Psalm 103 (NASB)

A Psalm of David.

“Bless the Lord, O my soul, And all that is within me, bless His holy name. Bless the Lord, O my soul, And forget none of His benefits; Who pardons all your iniquities, Who heals all your diseases; Who redeems your life from the pit, Who crowns you with lovingkindness and compassion; Who satisfies your years with good things, So that your youth is renewed like the eagle. The Lord performs righteous deeds, And judgments for all who are oppressed. He made known His ways to Moses, His acts to the sons of Israel. The Lord is compassionate and gracious, Slow to anger and abounding in lovingkindness. He will not always strive with us, Nor will He keep His anger forever. 10 He has not dealt with us according to our sins, Nor rewarded us according to our iniquities. 11 For as high as the heavens are above the earth, So great is His lovingkindness toward those who fear Him.12 As far as the east is from the west, So far has He removed our transgressions from us. 13 Just as a father has compassion on his children, So the Lord has compassion on those who fear Him. 14 For He Himself knows our frame; He is mindful that we are but dust. 15 As for man, his days are like grass; As a flower of the field, so he flourishes. 16 When the wind has passed over it, it is no more, And its place acknowledges it no longer. 17 But the lovingkindness of the Lord is from everlasting to everlasting on those who fear Him, And His righteousness to children’s children, 18 To those who keep His covenant, And remember His precepts to do them.19 The Lord has established His throne in the heavens, And His sovereignty rules over all. 20 Bless the Lord, you His angels, Mighty in strength, who perform His word, Obeying the voice of His word! 21 Bless the Lord, all you His hosts, You who serve Him, doing His will. 22 Bless the Lord, all you works of His, In all places of His dominion; Bless the Lord, O my soul!”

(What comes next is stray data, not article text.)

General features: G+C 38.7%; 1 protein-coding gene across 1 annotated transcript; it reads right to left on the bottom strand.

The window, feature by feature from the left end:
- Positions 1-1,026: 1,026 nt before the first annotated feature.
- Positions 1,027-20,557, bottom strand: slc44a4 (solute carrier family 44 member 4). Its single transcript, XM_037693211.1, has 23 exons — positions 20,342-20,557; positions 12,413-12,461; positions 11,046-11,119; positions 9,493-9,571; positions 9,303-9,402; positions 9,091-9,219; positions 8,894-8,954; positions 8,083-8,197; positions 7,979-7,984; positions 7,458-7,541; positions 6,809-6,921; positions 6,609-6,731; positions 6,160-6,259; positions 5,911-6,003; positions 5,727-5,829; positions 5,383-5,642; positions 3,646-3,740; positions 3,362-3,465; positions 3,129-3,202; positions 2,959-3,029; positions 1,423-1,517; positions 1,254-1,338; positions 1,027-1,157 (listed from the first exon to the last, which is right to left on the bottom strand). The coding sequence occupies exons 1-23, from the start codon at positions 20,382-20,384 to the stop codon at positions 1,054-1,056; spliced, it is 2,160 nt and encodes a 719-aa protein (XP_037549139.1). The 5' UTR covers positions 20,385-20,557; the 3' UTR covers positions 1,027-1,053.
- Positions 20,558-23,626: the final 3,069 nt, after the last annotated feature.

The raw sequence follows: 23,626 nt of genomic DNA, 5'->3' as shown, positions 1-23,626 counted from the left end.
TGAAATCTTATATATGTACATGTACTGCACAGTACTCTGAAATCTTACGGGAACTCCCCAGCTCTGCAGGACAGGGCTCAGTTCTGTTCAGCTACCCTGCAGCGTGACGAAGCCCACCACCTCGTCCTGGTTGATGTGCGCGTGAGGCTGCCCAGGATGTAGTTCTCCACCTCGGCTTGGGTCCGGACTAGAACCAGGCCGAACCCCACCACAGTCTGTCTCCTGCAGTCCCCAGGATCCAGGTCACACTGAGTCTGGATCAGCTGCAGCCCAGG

In Psalm 103, David calls for his soul, his innermost being, to bless the LORD from the beginning to the end. In verses 1-6, he calls to remembrance that the mercies of the LORD cover all. He gives emphasis to the LORD in action with powerful verbs: pardons, heals, redeems, crowns, satisfies, and performs. The word all is repeated eight times in this Psalm. In verses 2-6, it is repeated four times and four times in verses 19-22. All is completely, entirely, wholly, totally, everything and every one. It is important to understand that the number eight in Hebrew numerology represents the Kingdom of G-d, redemption, and newness or renewal.[1] Nothing is excluded. Since nothing is excluded, it would include belongings, possessions, effects, objects, obsessions, ideas, issues, factors, detail, events, incidents, occurrences, phenomena, matters, affairs and businesses. David underscores the attributes in verses 8-10 that the LORD is compassionate, gracious and abounds in mercy not dealing with us in our human fragilities. The infiniteness of the LORD is expressed in verses 11-13. Imagine how far the heavens are above the earth. Imagine how far the east is from the west. Imagine the compassion of a father for his children. This is the immeasurable depth of the LORD in regards to those that reverence Him and how He regards our offenses. His mercy never ends. In verse 14-16, the omniscience of the LORD is expressed. Man is totally insufficient and unable to sustain life without Him.

The LORD is sovereign and in control of all things; however, mankind has a role. It is free will. Just as the angels in verse 20 performs His word, it His desire that man serve Him by adhering to His word. Serving Him is doing His will. It is not about individualistic desires. It is about a willingness and submission to His word that one finds the greatest pleasures in life. This is the place where you personally find the joy of the LORD from everlasting to everlasting. He is the only one that satisfies. Newness and renewal comes with serving and blessing the LORD.

Confidence is blessing the LORD!

[1] https://www.biblestudycompany.com/blog/article/26. Accessed 11/27/16.